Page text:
Weston’s Scott on playing at Lords in the 1986 William Younger Cup final

PUBLISHED: 17:00 26 June 2020

Weston ahead of the William Younger Cup final at Lords against Stourbridge.

Weston ahead of the William Younger Cup final at Lords against Stourbridge.


“It caught the imagination, no doubt about it, for Weston to be playing at Lord’s was a fantastic occasion,” recalled current club president John Scott.

Weston Cricket Club hosted a 30th anniversary reunion of their game at Lords in 2016.Weston Cricket Club hosted a 30th anniversary reunion of their game at Lords in 2016.

Back in 1986, two years after reaching the semi-finals, Weston, under the captaincy of Scott, headed to the Home of Cricket, named after founder Thomas Lord, to take on West Midlands side Stourbridge in the final of the William Younger Cup, now known as the ECB National Club Cricket Championship.

Scott’s association with the club began 20 years earlier during his time with Bristol University, which saw him travel to Devonshire Road to take part in Sunday 1st XI matches.

It was also at university where he met Chris Norton and the pair of them would play a key role in Weston’s route to the final.

“Over 500 clubs started in this competition, we had to win eight games to even play at Lord’s and we were playing clubs from all over the country,” said Scott.

Weston Cricket Club's scorecard from the 1986 William Younger cup final.Weston Cricket Club's scorecard from the 1986 William Younger cup final.

“We had some terrific games and we had some luck. If you’re going to win a league, most times a team that wins the league, say they have 20 matches, probably gets beaten two or three times.

“You can’t get beaten in a cup competition because if you get beaten you’re out.

“We did have the rub of the green on more than one occasion, particularly with the toss. I won the toss on a couple of crucial occasions which meant we won the game rather than losing it.”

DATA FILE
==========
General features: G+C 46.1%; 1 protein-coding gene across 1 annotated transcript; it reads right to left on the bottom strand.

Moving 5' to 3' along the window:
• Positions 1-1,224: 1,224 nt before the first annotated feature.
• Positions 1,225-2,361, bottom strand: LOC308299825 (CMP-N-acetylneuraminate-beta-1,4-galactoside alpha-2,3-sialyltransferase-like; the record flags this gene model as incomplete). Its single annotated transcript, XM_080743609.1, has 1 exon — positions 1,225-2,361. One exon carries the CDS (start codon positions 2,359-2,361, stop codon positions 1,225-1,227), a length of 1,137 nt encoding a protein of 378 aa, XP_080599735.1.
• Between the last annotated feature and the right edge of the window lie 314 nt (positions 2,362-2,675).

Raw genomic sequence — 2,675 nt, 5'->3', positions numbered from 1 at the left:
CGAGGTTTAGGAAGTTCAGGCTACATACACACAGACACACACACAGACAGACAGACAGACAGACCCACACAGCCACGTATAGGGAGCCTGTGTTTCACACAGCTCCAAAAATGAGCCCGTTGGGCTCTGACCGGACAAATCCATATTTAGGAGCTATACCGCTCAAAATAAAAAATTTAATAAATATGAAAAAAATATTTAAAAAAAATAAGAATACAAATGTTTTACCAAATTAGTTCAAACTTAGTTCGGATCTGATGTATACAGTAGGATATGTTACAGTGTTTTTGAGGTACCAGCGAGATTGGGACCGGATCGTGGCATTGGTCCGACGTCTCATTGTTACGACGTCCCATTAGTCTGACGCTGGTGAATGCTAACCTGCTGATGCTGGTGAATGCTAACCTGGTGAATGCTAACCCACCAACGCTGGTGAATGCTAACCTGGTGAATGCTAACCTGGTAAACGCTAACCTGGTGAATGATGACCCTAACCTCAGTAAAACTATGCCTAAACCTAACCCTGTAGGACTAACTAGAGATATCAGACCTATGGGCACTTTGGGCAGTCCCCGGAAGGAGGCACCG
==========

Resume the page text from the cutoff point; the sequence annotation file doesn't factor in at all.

Stroud were the first victims after they could only reach 84-6 and as Weston eased to victory by three wickets.

Swindon British Rail, Lansdown, Colwall and Falmouth all came and went before Richmond were also defeated and Weston came up against Northampton Saints for a place in the final.

“It was a big thing,” added Scott.

“I remember when we played in the semi-final at home against Northampton, it was the biggest crowd I’ve ever seen at Weston.

“It caught the imagination, no doubt about it and for Weston to be playing at Lord’s it was a fantastic occasion.”

After sweeping away the Saints by seven wickets with four overs left, Scott recalled an usual stat in their cup run, adding: “One of the features of that season was we only used 13 players in the nine games and that is absolutely remarkable.

“These days Weston get through a season without using a couple dozen of players. But for the 13 people to represent the club in that competition is absolutely amazing.

“And of those 13, 11 had come through the Weston youth policy and the other two – Chris Norton and I – had been members of the club for 20 years.

“Just about a club team as you could possibly get. Nobody could say we recruited outsiders, we didn’t, it was an absolute club occasion.”

The stage was set, Weston headed to the nation’s capital to take on Stourbridge in the final at the home of Marylebone Cricket Club, despite Scott thinking the match would be called off because of the weather.